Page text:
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Cost of action, perceived intention, positive reciprocity, and signalling model

Listed author(s):
  • Bhirombhakdi, Kornpob
  • Potipiti, Tanapong

This economic experiment tests the positive relationship between perceived intention and positive reciprocity by altering material-payoff structures in treatments, or material-payoff approach. To design the treatments, this study applies a signalling model to explain how the intention of an action is signalled and perceived. As a result from the model, cost of an action positively relates to the perceived intention. The results from seventy-nine subjects who participated in this four-session hand-run experiment that was double-blindly organized between August - September 2011 support the relationship. Moreover, this study hypothesizes on consistent decisions across treatments with different levels of perceived intention, and the results support the hypotheses. The insight into sacrificing and rewarding is the significant implication in this study.

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File URL: https://mpra.ub.uni-muenchen.de/37469/1/MPRA_paper_37469.pdf
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File URL: https://mpra.ub.uni-muenchen.de/40246/1/MPRA_paper_40246.pdf
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Paper provided by University Library of Munich, Germany in its series MPRA Paper with number 37469.

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Date of creation: 19 Feb 2012
Handle: RePEc:pra:mprapa:37469
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  1. Stanca, Luca & Bruni, Luigino & Corazzini, Luca, 2009. "Testing theories of reciprocity: Do motivations matter?," Journal of Economic Behavior & Organization, Elsevier, vol. 71(2), pages 233-245, August.
  2. Bhirombhakdi, Kornpob & Potipiti, Tanapong, 2012. "Performance of a reciprocity model in predicting a positive reciprocity decision," MPRA Paper 40954, University Library of Munich, Germany.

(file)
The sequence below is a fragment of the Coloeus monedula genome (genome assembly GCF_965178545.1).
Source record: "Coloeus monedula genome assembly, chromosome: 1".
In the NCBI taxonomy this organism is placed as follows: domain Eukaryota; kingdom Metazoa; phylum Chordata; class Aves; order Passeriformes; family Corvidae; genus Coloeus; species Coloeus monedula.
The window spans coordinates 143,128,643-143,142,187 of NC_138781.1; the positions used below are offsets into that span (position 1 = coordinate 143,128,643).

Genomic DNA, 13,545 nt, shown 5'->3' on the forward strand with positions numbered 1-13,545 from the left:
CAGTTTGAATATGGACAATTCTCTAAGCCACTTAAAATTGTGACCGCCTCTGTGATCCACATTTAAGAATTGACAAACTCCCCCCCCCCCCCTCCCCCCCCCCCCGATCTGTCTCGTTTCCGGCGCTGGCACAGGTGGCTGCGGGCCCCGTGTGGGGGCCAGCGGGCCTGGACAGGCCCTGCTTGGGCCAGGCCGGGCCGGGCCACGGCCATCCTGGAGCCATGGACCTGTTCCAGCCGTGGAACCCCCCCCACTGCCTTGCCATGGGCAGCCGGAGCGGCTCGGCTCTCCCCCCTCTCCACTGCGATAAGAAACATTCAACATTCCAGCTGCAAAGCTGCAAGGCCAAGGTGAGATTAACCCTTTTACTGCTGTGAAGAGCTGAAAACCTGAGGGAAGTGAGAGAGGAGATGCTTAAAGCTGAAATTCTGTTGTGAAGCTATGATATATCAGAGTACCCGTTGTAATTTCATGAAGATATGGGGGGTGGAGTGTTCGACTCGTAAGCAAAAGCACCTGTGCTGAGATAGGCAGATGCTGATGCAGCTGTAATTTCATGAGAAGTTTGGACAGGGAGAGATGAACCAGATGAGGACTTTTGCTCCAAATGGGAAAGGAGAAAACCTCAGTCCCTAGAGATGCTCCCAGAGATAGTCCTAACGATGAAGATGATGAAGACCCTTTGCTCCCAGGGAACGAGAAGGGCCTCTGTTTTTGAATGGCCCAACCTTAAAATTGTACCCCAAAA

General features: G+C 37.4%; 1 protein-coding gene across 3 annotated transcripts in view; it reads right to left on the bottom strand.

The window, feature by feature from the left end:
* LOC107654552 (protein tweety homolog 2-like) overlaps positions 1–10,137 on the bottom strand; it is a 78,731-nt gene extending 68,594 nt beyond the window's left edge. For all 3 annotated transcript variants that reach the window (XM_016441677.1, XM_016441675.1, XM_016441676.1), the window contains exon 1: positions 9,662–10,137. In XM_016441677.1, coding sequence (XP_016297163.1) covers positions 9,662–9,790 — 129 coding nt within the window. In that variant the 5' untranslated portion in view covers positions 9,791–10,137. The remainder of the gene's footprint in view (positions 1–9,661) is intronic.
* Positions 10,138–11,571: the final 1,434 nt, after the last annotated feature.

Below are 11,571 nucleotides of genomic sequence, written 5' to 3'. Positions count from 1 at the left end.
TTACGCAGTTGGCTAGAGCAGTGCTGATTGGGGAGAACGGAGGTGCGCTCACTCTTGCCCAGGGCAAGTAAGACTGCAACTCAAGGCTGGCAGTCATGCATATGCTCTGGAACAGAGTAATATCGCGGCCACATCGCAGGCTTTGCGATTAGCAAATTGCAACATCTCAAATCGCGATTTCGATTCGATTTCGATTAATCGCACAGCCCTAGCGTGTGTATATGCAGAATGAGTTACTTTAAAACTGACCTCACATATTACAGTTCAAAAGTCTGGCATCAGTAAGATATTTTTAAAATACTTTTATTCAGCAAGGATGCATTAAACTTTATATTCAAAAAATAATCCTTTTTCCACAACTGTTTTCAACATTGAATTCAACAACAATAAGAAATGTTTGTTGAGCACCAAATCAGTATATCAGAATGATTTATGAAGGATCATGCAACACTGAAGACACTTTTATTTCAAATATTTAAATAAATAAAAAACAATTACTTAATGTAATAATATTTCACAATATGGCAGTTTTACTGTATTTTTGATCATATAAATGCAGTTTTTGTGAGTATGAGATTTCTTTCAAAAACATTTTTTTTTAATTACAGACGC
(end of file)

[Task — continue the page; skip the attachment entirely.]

3. Falk, Armin & Fehr, Ernst & Fischbacher, Urs, 2001. "On the Nature of Fair Behaviour," CEPR Discussion Papers 2984, C.E.P.R. Discussion Papers.
  4. Dufwenberg, M. & Kirchsteiger, G., 1998. "A Theory of Sequential Reciprocity," Discussion Paper 1998-37, Tilburg University, Center for Economic Research.
  5. Fehr, Ernst & Schmidt, Klaus M., 1999. "A theory of fairness, competition, and cooperation," Munich Reprints in Economics 20650, University of Munich, Department of Economics.
  6. Charness, Gary B & Rabin, Matthew, 2001. "Understanding Social Preferences With Simple Tests," University of California at Santa Barbara, Economics Working Paper Series qt0dc3k4m5, Department of Economics, UC Santa Barbara.
  7. James C. Cox & Cary A. Deck, 2005. "On the Nature of Reciprocal Motives," Economic Inquiry, Western Economic Association International, vol. 43(3), pages 623-635, July.
  8. Armin Falk & Urs Fischbacher, "undated". "A Theory of Reciprocity," IEW - Working Papers 006, Institute for Empirical Research in Economics - University of Zurich.
  9. Gary E. Bolton & Axel Ockenfels, 2002. "A stress test of fairness measures in models of social utility," Papers on Strategic Interaction 2002-29, Max Planck Institute of Economics, Strategic Interaction Group.
  10. Armin Falk & Ernst Fehr & Urs Fischbacher, "undated". "Testing Theories of Fairness - Intentions Matter," IEW - Working Papers 063, Institute for Empirical Research in Economics - University of Zurich.
  11. Axel Ockenfels & Gary E. Bolton, 2000. "ERC: A Theory of Equity, Reciprocity, and Competition," American Economic Review, American Economic Association, vol. 90(1), pages 166-193, March.
  12. McCabe, Kevin A. & Rigdon, Mary L. & Smith, Vernon L., 2003. "Positive reciprocity and intentions in trust games," Journal of Economic Behavior & Organization, Elsevier, vol. 52(2), pages 267-275, October.
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